Access to the full text of the entire article is only available to members of institutions that have purchased access. If you belong to such an institution, please log in or find out more about how to order.


Ward, Lynd (1905–1985) By Fontenot, Tyler

DOI: 10.4324/9781135000356-REM2085-1
Published: 18/04/2019
Retrieved: 23 April 2024, from


Lynd Kendall Ward was an American artist best known for the six novels in woodcuts he created between 1929–37, though he was also an accomplished illustrator, painter, and author of over 100 children’s books. Ward was responsible for bringing the wordless novel to America beginning with his first work, Gods’ Man (1929), the first American novel in woodcuts and still perhaps the most famous work of the genre. Ward’s contributions to the form, style, and popularity of wordless novels in America and around the world are tremendous, although until recently Ward’s works have largely been neglected in both art history and literary scholarship. Recent critics and early graphic novelists who were inspired by Ward, however, have acknowledged the way in which Ward’s works consistently engaged with the central questions of American Modernism and anticipated the rise of contemporary graphic storytelling.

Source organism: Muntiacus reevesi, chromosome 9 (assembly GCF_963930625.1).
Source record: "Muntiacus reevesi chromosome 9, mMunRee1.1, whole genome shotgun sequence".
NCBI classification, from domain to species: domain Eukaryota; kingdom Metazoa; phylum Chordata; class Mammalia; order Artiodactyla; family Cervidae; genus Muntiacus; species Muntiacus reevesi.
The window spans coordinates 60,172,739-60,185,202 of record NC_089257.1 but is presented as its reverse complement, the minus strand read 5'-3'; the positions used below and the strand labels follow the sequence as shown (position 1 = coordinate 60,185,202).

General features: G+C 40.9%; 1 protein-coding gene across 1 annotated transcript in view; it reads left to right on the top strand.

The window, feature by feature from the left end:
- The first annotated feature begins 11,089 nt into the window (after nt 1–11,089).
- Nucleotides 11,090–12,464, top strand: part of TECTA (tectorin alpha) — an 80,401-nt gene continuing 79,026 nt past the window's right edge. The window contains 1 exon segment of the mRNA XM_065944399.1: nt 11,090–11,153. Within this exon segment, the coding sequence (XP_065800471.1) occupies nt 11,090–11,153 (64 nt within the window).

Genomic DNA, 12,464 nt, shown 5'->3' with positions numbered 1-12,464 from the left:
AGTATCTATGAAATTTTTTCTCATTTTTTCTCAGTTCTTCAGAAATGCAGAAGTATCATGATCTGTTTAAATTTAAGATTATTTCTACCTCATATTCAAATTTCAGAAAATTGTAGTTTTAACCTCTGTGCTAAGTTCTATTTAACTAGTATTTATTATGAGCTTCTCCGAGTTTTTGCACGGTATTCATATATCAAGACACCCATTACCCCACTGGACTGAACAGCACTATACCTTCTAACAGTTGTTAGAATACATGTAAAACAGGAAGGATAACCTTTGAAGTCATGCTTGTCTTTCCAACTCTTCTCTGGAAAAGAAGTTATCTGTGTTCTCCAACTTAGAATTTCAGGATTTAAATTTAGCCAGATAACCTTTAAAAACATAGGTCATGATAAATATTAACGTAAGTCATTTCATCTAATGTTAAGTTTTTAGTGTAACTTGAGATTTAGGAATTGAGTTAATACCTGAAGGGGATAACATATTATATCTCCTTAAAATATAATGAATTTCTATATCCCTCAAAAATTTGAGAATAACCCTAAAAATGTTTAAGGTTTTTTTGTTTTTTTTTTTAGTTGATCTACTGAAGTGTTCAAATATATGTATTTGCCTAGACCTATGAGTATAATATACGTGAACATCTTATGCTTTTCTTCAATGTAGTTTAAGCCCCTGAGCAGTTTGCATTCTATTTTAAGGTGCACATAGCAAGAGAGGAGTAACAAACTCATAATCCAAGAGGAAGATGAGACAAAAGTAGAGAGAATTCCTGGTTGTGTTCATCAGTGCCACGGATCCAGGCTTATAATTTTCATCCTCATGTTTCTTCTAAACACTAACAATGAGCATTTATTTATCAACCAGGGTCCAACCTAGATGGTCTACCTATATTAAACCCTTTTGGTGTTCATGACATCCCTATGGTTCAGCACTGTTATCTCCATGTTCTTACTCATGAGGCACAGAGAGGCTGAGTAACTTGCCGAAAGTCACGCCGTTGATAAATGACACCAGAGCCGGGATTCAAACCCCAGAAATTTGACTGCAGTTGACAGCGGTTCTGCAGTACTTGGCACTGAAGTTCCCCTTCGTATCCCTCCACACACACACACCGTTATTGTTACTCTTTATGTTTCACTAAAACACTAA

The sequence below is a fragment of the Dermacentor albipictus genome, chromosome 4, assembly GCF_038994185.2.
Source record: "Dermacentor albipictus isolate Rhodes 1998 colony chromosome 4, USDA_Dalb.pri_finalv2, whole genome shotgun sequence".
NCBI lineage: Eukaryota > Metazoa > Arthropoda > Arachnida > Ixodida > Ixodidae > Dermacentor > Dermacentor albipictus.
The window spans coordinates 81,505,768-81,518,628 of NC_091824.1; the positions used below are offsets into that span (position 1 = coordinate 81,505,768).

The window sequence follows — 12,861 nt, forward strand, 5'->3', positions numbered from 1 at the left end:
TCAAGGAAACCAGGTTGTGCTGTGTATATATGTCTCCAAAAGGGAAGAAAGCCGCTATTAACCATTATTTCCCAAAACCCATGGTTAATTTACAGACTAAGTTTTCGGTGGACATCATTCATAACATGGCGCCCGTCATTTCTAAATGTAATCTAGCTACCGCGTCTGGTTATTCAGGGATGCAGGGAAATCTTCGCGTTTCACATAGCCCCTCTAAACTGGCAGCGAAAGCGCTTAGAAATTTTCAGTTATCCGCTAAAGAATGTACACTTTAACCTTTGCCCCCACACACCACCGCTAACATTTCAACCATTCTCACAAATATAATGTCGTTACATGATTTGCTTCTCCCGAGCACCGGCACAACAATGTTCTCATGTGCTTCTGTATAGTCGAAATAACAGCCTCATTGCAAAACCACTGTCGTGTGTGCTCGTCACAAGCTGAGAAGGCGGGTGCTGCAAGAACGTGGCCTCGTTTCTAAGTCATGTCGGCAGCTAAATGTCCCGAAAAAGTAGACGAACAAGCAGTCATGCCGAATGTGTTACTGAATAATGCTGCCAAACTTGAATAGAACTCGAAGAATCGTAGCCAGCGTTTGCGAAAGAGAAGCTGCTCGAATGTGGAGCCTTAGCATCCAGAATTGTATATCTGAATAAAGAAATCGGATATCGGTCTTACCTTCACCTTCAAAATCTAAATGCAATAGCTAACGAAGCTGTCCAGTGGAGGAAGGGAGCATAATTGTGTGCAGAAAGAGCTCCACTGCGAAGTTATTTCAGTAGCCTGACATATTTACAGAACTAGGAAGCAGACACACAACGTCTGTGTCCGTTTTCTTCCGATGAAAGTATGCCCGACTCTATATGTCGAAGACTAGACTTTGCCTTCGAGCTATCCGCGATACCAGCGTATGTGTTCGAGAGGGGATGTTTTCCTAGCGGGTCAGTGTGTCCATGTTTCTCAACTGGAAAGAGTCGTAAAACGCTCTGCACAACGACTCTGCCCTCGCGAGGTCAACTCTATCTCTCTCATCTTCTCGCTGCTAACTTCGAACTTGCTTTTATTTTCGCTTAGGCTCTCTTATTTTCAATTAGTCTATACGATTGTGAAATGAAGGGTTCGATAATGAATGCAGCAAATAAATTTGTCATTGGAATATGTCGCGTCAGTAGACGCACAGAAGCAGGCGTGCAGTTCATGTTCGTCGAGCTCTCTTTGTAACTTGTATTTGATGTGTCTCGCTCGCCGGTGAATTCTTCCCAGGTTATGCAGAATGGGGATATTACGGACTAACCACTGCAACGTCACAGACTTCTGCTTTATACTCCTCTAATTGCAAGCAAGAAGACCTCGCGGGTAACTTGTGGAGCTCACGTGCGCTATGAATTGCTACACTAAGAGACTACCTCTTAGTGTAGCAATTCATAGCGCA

content locked



Article DOI



Related Searches

Citing this article:

Fontenot, Tyler. Ward, Lynd (1905–1985). Routledge Encyclopedia of Modernism, Taylor and Francis,

Copyright © 2016-2024 Routledge.